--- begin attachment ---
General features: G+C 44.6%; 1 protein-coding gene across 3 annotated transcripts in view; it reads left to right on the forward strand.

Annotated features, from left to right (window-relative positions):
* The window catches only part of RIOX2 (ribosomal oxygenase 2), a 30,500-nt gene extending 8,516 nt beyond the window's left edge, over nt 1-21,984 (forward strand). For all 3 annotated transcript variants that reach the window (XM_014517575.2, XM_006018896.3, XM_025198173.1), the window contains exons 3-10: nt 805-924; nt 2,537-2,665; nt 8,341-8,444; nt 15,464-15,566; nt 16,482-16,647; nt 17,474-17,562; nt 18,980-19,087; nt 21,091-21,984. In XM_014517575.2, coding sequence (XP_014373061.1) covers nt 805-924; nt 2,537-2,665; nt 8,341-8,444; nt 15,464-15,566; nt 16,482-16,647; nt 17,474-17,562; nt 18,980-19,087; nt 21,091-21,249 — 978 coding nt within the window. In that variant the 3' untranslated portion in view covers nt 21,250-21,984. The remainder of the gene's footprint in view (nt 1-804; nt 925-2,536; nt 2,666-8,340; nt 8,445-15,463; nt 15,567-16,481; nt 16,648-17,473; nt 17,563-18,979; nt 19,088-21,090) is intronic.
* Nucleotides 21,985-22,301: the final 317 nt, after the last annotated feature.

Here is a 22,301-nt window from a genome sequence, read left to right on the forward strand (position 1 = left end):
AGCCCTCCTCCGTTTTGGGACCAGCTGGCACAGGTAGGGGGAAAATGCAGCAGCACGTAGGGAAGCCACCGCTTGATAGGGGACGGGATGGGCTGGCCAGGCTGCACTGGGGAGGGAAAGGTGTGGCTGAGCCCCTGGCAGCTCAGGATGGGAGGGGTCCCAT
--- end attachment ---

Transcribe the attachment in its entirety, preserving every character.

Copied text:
General features: G+C 44.6%; 1 protein-coding gene across 3 annotated transcripts in view; it reads left to right on the forward strand.

Annotated features, from left to right (window-relative positions):
* The window catches only part of RIOX2 (ribosomal oxygenase 2), a 30,500-nt gene extending 8,516 nt beyond the window's left edge, over nt 1-21,984 (forward strand). For all 3 annotated transcript variants that reach the window (XM_014517575.2, XM_006018896.3, XM_025198173.1), the window contains exons 3-10: nt 805-924; nt 2,537-2,665; nt 8,341-8,444; nt 15,464-15,566; nt 16,482-16,647; nt 17,474-17,562; nt 18,980-19,087; nt 21,091-21,984. In XM_014517575.2, coding sequence (XP_014373061.1) covers nt 805-924; nt 2,537-2,665; nt 8,341-8,444; nt 15,464-15,566; nt 16,482-16,647; nt 17,474-17,562; nt 18,980-19,087; nt 21,091-21,249 — 978 coding nt within the window. In that variant the 3' untranslated portion in view covers nt 21,250-21,984. The remainder of the gene's footprint in view (nt 1-804; nt 925-2,536; nt 2,666-8,340; nt 8,445-15,463; nt 15,567-16,481; nt 16,648-17,473; nt 17,563-18,979; nt 19,088-21,090) is intronic.
* Nucleotides 21,985-22,301: the final 317 nt, after the last annotated feature.

Here is a 22,301-nt window from a genome sequence, read left to right on the forward strand (position 1 = left end):
AGCCCTCCTCCGTTTTGGGACCAGCTGGCACAGGTAGGGGGAAAATGCAGCAGCACGTAGGGAAGCCACCGCTTGATAGGGGACGGGATGGGCTGGCCAGGCTGCACTGGGGAGGGAAAGGTGTGGCTGAGCCCCTGGCAGCTCAGGATGGGAGGGGTCCCAT